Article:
But no-one escapes the realities of our broken world. Jesus made it clear that under hostile foreign ownership, The rain falls on the righteous and the unrighteous and in this world you will have trouble, but be of good cheer, I have overcome the world Mtt 5:45, Jn 16:33. Their problem, and ours, is that we don’t ever think the trouble will come so close. Somewhere but not here.

And in what this has given us, there will be times, when what Jesus does or more accurately, what Jesus does NOT do, won’t make sense. When He doesn’t prevent. When He doesn’t stop. When He doesn’t overturn. When He allows the pain and suffering instead of waving it away.

When He doesn’t put a stop to Satan and everything he stands for. Satan, the devourer, destroyer, slanderer, murderer. But what we do have is hope because of the promise that what is experienced now, is not the end. Death will end. Evil will be destroyed.

A day of victory is ahead where Jesus will have a head on, victorious battle with Satan, as He disarms one of the chief weapons of that enemy, death. When He will say to us, as He said to the grief stricken people gathered around Lazarus’ tomb, “Take away the stone.” It’s over!

But until then our IF Only’s are loud, like Martha’s IF when she meets Jesus, “Lord, if only You had been here, my brother would not have died. Even now I know that whatever You ask of God, God will give You.” Jesus said to her, “Your brother will rise again.” Martha said to Him, “I know that he will rise again in the resurrection on the last day.”

“I am the resurrection and the life; he who believes in Me will live even if he dies, and everyone who lives and believes in Me will never die. Do you believe this?”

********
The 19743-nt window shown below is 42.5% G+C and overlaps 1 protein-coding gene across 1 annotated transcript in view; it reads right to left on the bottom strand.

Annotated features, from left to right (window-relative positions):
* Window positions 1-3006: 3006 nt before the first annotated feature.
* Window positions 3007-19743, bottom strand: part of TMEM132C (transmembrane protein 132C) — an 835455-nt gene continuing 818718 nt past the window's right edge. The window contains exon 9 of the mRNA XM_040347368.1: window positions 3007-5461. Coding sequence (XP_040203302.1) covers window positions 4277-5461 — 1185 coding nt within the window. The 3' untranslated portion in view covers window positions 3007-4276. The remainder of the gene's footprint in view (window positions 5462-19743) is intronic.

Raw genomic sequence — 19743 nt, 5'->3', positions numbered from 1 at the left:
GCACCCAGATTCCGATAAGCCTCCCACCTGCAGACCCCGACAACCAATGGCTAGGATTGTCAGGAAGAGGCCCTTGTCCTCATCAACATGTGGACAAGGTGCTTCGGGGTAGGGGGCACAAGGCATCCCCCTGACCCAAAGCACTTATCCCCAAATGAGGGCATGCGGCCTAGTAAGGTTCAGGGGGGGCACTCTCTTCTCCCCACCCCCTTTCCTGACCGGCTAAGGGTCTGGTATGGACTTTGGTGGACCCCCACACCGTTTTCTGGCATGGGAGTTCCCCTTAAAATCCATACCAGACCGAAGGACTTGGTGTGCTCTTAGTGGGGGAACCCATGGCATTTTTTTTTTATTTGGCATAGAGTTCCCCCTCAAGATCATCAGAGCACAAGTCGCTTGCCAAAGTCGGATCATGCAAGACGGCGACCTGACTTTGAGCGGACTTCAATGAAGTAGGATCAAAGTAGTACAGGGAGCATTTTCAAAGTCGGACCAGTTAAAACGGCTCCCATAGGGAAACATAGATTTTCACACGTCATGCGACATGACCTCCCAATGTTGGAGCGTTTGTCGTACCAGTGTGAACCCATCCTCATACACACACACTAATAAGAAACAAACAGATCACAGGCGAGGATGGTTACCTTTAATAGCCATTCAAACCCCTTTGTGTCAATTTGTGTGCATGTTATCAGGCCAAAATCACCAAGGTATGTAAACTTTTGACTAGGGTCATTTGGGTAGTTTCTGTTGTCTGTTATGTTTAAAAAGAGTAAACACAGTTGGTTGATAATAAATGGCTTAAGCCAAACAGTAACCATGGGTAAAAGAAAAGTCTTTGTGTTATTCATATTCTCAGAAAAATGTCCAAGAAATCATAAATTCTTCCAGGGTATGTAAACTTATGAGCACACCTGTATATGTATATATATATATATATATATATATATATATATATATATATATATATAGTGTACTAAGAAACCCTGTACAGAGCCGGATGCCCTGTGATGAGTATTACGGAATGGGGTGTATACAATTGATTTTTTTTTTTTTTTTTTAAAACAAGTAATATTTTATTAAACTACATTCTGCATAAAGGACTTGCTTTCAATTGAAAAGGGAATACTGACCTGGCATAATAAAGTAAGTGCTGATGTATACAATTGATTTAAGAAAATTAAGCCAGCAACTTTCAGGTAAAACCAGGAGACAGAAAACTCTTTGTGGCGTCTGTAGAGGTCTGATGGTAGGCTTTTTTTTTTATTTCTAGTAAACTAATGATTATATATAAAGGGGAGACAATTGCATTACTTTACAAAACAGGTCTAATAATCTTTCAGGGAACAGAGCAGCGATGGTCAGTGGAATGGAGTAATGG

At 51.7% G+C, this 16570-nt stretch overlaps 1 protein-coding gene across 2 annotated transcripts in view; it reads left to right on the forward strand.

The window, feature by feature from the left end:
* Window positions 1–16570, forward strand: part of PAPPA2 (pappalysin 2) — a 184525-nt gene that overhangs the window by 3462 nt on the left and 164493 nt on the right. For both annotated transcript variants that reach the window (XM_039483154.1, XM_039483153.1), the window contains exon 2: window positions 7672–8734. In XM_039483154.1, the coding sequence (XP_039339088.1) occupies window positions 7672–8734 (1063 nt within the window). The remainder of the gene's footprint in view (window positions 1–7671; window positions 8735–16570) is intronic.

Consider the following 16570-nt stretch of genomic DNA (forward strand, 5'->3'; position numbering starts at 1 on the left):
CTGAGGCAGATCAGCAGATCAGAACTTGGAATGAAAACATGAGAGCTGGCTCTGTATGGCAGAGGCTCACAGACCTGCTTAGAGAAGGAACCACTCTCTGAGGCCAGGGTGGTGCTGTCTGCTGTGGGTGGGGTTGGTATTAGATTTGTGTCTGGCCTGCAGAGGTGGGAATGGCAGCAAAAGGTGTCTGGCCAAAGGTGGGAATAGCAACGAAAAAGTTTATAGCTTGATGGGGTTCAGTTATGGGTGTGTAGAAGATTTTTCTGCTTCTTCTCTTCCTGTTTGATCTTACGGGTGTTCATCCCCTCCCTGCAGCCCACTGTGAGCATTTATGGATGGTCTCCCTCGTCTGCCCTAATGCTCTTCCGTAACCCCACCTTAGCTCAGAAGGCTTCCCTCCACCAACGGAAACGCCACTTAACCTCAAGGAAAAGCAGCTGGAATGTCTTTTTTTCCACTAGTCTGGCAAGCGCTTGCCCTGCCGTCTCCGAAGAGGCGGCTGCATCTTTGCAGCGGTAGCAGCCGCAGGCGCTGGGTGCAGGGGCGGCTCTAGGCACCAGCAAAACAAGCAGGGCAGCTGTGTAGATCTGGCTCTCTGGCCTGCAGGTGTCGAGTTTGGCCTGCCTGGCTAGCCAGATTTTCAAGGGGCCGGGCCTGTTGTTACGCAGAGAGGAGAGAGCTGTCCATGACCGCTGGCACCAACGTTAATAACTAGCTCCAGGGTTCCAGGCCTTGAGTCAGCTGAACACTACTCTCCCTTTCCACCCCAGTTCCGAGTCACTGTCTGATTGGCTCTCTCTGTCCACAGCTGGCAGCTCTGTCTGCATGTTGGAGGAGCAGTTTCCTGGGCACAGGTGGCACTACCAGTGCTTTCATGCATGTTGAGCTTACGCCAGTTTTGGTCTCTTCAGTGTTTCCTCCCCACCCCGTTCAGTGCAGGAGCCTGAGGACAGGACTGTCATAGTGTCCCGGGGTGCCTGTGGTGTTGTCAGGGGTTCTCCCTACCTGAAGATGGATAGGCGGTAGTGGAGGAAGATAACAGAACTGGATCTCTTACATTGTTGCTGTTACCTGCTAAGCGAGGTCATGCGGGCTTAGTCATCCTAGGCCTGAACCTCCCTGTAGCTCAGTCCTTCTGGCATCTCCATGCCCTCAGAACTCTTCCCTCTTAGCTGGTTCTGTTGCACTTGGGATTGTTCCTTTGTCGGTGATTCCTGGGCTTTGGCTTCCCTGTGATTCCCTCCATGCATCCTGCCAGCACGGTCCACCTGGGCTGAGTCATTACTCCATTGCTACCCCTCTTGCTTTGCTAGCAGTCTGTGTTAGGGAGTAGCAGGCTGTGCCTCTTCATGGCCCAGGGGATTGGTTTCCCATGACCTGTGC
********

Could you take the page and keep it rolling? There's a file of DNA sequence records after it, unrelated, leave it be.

Significantly, Jesus doesn’t respond to what Martha states. He doesn’t explain. He doesn’t justify. He gives no answer to her IF. Instead He makes a declaration about who He is. It’s a declaration, that if we believe it and live in it :26 changes everything. That He is the I AM.

Beginning with,I AM the Resurrection and the Life.” In this, making it clear, He is Life who doesn’t just start life; He takes things that have lost life and breathes them into existence. Only God, the I AM can do that. His earlier miracles are pointing to this when He surges energy into dead limbs; when He creates neural pathways for optic networks never wired; and when He stands on top of the sea rather than being submerged into it. All demonstrations that He alone is God.

Only resurrection can speak life into things declared dead. For us, this means that there is no such thing that we are too far lost. That there is no such thing that we have strayed too far, been involved in too much, been spiritually dead for too long, been buried under our hidden too deep. Do you understand that you and I were dead in sin before we came to Christ but when we put our trust in Him, He gave us new LIFE – everlasting life. The power to live. Resurrection power that was given us by the One who came to Martha and said, I AM the Resurrection and the Life. Do you understand what that means? It’s His resurrection power in you when you feel you can’t take another step. It’s His power in you when the things of life get too hard. It’s His power in you that will hold you in the storm. Resurrection power when death seems to be getting the final word. His Resurrection promise that beyond the pain and confusion, beyond the heartbreak is life unlike anything we have ever known.